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The Cat And The Sparrows Post by :D_Dean_Hall Category :Short Stories Author :W.h.d. Rouse Date :November 2011 Read :4323

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The Cat And The Sparrows

THERE was once a pair of Sparrows that lived in a tree. They used to hop about all over the place, picking up seeds or anything they could find to eat. One day, when they came back with their pickings, the Cock had found some rice, and the Hen a few lentils. They put it all in an earthen pot, and then proceeded to cook their dinner. Then they divided the mess into two equal parts.

The Cock was rather greedy, so he would not wait while his wife put out the fire and got ready to join in the meal. No! he gobbled up his share at once, before she could begin.

When at last the poor Hen came up, her greedy mate would not let her rest even then. "Go and get me a drink of water," said he quite rudely.

She was a very kind wife, so without taking any notice of his rudeness, off she went for the water.

While she was gone the Cock-sparrow's eyes fell on his wife's share of the dinner. "Ah," thought he, "how I should like another bit! Well, why shouldn't I have it? A man does all the work, and women don't want much to eat at any time." So without any more ado, he just set to, and gobbled up his wife's share.

Back came the Hen-sparrow with a drink of water for her husband. When he had drunk it up (and I am afraid he forgot to say thank you), she turned round to look for her dinner. Lo and behold! there was none. What could have become of it? As she was wondering, she happened to look at her husband; he looked so guilty that there could be no manner of doubt where her dinner was.

"You greedy bird," said she, "why have you eaten my dinner?"

"I haven't touched your dinner," said the Cock angrily.

"I'm sure you have," said she, "or you would not look so guilty. Why, you are actually blushing." And so indeed he was; the tip of his beak was quite red.

However, he still denied it, and grew angrier and angrier, as people do when they know they are in the wrong. They had a terrible quarrel. At last the Hen-sparrow said, "Well, I know a way to find out whether you are telling lies or not. You come along with me." And she made him go with her to the well.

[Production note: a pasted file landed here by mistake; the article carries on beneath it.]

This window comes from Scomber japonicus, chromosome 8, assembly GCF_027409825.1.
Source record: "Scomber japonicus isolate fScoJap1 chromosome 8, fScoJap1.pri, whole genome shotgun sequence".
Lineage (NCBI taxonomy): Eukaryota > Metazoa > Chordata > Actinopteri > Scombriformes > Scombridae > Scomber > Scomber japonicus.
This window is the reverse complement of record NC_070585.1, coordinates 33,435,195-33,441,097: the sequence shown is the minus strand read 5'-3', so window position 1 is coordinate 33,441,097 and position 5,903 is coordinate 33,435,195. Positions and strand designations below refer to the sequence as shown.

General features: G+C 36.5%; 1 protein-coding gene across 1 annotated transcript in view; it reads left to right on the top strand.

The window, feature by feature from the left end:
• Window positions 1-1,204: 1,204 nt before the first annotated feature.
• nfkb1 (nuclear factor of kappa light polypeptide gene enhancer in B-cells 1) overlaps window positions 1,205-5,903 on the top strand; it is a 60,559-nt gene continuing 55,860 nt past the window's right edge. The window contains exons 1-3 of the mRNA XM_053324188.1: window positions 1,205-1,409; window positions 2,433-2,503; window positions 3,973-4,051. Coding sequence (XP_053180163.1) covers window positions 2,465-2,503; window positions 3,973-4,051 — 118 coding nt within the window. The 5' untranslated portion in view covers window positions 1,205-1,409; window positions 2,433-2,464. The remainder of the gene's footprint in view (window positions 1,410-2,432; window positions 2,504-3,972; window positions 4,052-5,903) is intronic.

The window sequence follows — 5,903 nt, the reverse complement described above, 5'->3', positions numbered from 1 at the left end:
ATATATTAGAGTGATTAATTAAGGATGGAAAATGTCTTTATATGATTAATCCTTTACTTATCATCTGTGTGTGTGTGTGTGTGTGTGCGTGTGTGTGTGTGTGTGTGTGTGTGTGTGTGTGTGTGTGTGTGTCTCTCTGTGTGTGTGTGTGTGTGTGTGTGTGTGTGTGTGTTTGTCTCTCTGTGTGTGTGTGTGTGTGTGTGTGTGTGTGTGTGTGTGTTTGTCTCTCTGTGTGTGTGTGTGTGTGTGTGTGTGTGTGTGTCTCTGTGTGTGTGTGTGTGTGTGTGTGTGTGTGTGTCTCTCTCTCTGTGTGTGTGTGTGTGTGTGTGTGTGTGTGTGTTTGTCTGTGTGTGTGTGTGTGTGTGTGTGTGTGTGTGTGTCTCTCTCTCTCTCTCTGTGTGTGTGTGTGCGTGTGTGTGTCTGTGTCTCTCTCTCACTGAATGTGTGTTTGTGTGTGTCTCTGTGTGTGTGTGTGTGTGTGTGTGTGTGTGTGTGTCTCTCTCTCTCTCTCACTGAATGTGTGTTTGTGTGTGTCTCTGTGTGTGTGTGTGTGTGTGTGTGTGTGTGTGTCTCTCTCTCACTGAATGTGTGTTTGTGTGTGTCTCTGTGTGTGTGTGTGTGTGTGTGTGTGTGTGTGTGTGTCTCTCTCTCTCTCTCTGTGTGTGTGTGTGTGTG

Across the top of the well she stretched a piece of string, and she sat on the middle of the string, and began to chirp, "If I am telling lies, I pray I may fall in." But though she sat there a long time, chirping away, she did not fall in.

Then came the Cock-sparrow's turn. He perched on the string and began to chirrup, "If I am telling lies, may I fall into the well;" but hardly had he got the words out of his mouth, when--splash! down he went.

Then the Hen was very sorry that she had proposed this plan; she began to weep and cheep, and said--"Alas, alas, why didn't I leave it alone? What does it matter if he eats my dinner, so long as I have my dear husband? Now I have killed him by my folly."

Just at that moment up came a Cat.

"What's the matter?" said the Cat.

"Cheep, cheep, cheep," went the Hen-sparrow. "My husband has fallen into the well, and I don't know how to get him out."

"If I get him out," said the Cat, "will you let me eat him?"

"Of course you may," said the Hen-sparrow.

So the Cat climbed down, and pulled out the Cock-sparrow. When she had brought him to the edge of the well, said she, "Now I'm going to eat him as you promised."

"Oh, all right," said the Hen. "But stop a minute, your mouth is dirty. I am sure you have been eating mice. Now haven't you?"

"Why, yes," said the Cat, "so I have."

"Well," said the Hen-sparrow, "you must get yourself clean. We birds are clean creatures, and you must positively wash your mouth before you begin."

Away went the Cat, and washed her mouth clean, and came back again.

The Hen-sparrow looked at her carefully. "You have not washed your whiskers," said she; "they are still dirty."

The Cat went obediently and washed her whiskers.

Meanwhile the Cock-sparrow had been sitting on the
edge of the well in the sun, and by this time his feathers
were quite dry. So his Hen chirped to him, "Now,
dear, you can fly, let's be off." And off
they flew together, and the Cat was
left licking her chops and
wishing she had not
been such
a fool.


(The Cat and the Sparrows:

Told by TULSI RÁM, Brahman, of Sadabad, Mathura
district. For the motif, compare Jātaka, No.
333 (translation, vol. iii. p. 71).

(The end)
W.H.D. Rouse's short story: Cat And The Sparrows

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